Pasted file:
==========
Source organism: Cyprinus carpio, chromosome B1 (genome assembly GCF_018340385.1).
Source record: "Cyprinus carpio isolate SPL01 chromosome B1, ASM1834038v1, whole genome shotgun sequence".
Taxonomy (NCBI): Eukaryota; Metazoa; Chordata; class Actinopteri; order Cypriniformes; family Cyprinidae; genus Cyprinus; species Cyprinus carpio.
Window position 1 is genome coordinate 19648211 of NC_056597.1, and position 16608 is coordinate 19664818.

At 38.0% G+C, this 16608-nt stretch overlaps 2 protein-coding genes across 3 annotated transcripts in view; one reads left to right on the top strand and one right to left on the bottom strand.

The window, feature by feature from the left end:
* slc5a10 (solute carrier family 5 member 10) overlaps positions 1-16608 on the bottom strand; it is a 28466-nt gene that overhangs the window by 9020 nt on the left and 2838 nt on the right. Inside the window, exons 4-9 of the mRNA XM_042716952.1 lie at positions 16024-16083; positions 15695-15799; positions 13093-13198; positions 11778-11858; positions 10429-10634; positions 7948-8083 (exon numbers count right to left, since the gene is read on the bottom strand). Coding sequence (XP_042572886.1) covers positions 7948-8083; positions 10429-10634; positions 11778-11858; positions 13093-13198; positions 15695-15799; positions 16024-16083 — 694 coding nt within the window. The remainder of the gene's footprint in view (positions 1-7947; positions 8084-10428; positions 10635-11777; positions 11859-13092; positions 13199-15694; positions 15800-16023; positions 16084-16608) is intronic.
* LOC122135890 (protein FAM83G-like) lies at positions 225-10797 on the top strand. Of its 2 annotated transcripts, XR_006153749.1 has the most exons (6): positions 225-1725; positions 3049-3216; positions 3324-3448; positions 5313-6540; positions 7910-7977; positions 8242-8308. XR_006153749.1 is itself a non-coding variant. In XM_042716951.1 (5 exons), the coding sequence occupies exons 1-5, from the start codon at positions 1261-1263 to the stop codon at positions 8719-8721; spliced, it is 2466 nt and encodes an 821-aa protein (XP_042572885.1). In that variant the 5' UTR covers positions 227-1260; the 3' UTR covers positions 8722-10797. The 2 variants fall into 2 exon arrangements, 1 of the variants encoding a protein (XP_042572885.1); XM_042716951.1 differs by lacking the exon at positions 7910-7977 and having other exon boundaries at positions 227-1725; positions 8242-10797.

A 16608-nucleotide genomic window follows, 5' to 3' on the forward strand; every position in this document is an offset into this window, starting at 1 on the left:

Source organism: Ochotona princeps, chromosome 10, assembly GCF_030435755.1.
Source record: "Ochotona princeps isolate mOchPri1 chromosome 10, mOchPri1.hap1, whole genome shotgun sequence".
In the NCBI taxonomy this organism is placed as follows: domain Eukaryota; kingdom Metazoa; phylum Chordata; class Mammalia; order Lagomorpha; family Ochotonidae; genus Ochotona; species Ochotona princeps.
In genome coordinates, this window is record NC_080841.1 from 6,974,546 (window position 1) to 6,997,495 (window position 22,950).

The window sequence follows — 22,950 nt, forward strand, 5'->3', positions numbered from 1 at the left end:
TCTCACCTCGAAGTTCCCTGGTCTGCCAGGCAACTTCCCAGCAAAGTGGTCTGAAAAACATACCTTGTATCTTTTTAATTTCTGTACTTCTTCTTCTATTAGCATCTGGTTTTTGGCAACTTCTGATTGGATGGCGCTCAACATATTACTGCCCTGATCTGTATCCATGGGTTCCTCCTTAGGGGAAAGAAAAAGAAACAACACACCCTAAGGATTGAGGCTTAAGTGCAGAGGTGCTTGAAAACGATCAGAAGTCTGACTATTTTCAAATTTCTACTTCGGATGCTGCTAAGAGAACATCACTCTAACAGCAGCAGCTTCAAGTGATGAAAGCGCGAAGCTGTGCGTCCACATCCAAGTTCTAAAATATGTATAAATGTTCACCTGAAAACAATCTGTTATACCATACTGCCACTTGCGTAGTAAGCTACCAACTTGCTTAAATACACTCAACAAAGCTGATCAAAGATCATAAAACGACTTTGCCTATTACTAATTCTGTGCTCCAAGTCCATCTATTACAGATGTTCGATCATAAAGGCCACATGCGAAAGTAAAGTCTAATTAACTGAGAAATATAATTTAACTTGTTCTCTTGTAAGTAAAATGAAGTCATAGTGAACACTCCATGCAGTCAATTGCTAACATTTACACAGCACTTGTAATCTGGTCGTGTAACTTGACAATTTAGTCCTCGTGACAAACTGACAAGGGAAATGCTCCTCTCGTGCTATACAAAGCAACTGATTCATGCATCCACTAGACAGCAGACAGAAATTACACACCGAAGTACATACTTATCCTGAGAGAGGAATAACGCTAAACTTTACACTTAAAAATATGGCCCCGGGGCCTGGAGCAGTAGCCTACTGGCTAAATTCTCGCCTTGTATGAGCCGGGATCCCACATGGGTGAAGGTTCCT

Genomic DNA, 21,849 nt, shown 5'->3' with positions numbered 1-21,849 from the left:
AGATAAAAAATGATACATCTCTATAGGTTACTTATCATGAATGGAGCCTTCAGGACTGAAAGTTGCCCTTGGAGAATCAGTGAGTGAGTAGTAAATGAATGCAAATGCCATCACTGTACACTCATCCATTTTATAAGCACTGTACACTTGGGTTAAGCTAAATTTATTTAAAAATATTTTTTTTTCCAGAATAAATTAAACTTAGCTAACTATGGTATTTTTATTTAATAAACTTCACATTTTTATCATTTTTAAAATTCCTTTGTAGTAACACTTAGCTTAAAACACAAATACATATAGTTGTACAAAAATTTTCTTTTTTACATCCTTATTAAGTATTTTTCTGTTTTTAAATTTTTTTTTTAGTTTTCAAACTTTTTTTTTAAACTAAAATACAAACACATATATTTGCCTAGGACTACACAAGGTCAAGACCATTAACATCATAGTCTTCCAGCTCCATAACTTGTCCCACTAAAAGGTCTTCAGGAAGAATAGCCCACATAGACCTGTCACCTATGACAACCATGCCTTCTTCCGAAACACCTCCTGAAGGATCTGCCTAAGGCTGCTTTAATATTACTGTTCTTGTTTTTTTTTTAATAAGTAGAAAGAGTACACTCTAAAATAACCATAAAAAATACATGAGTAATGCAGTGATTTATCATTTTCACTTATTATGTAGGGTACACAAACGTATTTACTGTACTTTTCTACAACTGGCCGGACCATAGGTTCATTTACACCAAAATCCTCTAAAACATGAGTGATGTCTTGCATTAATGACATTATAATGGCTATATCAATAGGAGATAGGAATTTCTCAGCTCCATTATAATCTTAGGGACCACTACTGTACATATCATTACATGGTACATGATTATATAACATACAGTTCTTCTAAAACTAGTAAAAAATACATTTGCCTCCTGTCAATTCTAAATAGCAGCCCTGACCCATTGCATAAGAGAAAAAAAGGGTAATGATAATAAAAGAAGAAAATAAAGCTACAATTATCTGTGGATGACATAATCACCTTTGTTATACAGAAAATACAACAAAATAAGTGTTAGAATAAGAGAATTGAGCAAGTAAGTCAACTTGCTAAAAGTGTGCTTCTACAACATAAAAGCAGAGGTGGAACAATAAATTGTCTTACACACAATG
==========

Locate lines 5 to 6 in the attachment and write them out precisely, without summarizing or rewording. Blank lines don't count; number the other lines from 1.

At 38.0% G+C, this 16608-nt stretch overlaps 2 protein-coding genes across 3 annotated transcripts in view; one reads left to right on the top strand and one right to left on the bottom strand.

The window, feature by feature from the left end: